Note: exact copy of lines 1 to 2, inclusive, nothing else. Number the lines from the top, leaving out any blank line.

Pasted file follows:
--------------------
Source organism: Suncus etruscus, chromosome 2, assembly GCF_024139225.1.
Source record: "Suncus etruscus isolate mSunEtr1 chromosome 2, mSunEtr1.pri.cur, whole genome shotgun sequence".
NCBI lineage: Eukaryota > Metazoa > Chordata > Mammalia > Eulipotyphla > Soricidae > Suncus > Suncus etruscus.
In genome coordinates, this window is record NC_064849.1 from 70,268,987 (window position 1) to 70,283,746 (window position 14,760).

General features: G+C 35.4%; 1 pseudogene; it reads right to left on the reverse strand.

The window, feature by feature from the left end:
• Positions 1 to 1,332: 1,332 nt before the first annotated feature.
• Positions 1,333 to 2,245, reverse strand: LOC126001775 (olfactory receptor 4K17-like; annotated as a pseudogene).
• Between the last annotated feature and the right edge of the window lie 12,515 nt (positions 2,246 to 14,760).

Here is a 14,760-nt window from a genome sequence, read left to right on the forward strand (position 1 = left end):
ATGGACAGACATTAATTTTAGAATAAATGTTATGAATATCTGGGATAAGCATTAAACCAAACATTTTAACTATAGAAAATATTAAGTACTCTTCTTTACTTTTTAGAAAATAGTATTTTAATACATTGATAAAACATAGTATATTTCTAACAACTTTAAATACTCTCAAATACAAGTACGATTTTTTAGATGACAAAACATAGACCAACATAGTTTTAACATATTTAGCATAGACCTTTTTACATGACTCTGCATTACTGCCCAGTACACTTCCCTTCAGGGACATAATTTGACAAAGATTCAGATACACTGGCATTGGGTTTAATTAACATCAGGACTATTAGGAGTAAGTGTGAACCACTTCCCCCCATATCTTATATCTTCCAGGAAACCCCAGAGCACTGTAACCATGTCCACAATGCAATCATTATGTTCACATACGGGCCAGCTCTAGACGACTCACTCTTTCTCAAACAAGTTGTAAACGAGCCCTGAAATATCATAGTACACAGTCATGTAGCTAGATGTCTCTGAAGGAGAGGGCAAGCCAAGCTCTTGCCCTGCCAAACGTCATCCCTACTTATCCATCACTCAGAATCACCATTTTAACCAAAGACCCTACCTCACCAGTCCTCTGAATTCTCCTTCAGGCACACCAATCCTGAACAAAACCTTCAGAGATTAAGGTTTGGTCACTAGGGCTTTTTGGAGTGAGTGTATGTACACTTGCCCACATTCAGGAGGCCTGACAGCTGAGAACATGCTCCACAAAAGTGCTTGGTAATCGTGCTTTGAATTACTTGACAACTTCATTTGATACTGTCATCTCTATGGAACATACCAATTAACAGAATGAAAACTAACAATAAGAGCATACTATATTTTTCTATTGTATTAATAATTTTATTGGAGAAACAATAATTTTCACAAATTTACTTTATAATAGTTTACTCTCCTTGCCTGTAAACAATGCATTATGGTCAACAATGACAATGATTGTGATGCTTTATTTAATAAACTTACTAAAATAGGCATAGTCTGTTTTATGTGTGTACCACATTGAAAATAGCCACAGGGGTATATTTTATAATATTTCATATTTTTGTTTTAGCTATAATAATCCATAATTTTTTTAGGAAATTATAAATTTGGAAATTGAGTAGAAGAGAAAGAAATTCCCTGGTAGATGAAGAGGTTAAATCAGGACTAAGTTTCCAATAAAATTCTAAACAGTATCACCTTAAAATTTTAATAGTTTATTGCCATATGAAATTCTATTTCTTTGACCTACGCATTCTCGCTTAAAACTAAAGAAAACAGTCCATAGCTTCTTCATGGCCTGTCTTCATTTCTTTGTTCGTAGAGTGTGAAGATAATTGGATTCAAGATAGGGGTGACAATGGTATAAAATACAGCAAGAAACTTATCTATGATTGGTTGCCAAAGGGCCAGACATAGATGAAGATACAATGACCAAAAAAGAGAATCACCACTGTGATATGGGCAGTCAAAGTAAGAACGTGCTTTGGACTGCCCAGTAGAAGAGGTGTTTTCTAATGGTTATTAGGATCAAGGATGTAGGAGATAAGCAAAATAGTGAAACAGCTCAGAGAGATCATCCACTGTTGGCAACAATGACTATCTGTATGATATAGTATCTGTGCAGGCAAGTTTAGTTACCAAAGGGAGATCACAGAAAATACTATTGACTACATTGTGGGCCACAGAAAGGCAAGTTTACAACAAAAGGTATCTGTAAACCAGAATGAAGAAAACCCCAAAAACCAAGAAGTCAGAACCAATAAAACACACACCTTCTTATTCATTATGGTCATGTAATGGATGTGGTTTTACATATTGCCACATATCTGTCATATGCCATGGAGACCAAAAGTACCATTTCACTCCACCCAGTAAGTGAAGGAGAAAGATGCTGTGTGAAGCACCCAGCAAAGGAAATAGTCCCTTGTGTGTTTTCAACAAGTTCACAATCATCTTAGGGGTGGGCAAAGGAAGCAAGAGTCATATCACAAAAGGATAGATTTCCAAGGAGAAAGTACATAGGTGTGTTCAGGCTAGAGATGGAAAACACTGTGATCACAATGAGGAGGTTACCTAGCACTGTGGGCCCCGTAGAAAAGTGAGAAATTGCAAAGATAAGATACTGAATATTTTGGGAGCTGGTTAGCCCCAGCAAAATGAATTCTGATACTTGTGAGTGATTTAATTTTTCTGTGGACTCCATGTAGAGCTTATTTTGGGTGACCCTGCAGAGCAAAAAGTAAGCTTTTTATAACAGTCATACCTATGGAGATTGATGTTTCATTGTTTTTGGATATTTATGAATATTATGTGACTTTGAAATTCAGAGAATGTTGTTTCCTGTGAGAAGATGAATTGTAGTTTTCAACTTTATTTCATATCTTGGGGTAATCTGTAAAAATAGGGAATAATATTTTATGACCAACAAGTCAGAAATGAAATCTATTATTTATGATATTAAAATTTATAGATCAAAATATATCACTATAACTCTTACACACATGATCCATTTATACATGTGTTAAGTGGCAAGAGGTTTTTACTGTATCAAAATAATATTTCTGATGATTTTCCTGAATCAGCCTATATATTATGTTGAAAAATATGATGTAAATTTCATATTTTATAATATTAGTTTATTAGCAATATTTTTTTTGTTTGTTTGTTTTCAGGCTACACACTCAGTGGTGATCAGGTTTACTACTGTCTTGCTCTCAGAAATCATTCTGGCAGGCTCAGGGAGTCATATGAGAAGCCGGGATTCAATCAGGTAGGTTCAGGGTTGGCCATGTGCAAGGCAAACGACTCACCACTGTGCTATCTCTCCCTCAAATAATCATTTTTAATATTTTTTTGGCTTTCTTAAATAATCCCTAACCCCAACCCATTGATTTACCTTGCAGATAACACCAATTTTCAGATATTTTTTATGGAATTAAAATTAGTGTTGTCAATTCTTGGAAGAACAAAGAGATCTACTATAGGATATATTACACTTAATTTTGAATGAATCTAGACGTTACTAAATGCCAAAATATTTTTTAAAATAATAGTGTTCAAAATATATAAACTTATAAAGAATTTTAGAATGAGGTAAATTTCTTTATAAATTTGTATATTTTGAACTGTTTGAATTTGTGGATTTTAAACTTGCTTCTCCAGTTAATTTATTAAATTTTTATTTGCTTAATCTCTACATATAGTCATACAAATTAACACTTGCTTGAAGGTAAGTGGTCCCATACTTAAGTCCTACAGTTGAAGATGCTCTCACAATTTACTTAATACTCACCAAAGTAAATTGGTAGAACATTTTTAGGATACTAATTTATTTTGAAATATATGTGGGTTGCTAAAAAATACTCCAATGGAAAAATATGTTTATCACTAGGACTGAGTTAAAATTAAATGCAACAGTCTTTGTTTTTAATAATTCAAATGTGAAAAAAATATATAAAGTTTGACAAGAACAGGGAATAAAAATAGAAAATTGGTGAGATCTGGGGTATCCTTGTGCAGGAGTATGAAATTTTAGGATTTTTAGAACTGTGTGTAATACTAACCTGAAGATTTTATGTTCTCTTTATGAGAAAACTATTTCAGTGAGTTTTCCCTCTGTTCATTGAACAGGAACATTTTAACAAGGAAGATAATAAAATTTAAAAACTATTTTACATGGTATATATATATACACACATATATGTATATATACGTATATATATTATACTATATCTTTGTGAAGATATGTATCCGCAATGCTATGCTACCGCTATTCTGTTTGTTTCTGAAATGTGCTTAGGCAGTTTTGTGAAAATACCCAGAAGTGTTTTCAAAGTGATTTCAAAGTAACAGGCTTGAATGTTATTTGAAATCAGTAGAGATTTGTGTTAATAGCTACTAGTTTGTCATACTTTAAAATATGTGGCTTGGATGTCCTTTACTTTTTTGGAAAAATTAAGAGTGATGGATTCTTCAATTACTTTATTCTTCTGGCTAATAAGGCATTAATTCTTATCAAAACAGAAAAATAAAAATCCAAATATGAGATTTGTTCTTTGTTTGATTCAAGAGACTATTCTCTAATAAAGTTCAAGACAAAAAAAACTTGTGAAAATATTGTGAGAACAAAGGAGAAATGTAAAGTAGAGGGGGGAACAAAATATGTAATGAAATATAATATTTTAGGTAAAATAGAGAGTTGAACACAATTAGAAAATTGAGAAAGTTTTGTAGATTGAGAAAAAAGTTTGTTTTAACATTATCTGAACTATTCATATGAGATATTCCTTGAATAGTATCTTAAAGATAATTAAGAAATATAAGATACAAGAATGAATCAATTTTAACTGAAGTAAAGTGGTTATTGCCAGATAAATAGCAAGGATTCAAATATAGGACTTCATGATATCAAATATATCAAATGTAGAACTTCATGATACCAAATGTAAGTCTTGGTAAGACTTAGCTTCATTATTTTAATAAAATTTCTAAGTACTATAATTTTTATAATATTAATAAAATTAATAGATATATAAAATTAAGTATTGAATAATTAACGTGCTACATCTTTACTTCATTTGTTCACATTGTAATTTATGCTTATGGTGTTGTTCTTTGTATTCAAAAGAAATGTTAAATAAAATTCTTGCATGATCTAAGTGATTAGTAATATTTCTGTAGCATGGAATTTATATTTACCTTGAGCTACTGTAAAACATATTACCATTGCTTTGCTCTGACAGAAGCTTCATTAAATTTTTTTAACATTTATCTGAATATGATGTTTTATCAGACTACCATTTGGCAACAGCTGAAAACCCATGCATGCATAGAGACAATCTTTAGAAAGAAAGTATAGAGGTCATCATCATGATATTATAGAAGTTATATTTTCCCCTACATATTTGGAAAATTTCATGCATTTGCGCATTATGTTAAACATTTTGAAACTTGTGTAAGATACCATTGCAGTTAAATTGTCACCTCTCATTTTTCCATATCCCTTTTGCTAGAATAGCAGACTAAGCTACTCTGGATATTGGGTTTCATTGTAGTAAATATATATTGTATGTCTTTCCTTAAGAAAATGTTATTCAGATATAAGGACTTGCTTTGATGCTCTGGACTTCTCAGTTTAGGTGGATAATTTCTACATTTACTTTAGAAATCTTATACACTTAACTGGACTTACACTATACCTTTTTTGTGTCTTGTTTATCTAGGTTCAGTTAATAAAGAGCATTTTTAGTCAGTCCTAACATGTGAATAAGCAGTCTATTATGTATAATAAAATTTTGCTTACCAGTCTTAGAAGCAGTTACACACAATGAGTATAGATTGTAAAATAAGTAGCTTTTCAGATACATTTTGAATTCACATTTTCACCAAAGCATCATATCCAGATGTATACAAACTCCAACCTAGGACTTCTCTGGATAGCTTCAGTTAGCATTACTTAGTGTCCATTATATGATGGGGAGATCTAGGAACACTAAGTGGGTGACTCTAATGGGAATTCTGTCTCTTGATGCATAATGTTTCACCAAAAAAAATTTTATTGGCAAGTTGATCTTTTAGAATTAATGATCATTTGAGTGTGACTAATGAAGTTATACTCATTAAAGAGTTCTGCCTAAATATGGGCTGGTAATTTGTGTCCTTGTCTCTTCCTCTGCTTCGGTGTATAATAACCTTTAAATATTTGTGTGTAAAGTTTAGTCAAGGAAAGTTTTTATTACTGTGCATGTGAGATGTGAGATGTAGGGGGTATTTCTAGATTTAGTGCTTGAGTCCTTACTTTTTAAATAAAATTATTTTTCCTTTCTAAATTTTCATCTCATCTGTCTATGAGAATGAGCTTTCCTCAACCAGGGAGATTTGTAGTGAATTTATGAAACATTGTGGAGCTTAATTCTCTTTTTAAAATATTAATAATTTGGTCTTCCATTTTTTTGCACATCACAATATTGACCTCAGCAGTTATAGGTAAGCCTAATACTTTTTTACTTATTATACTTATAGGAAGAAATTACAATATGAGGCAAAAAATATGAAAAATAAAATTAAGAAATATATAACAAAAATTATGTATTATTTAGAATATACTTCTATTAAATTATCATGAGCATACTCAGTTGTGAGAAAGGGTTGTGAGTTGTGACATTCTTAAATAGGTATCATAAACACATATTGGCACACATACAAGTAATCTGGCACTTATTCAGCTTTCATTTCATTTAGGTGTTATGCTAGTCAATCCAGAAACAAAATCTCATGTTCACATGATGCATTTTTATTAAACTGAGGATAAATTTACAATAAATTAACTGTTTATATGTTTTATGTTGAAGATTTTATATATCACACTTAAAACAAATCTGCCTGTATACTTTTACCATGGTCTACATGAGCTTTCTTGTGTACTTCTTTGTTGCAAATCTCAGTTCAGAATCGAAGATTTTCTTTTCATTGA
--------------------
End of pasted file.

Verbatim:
Source organism: Suncus etruscus, chromosome 2, assembly GCF_024139225.1.
Source record: "Suncus etruscus isolate mSunEtr1 chromosome 2, mSunEtr1.pri.cur, whole genome shotgun sequence".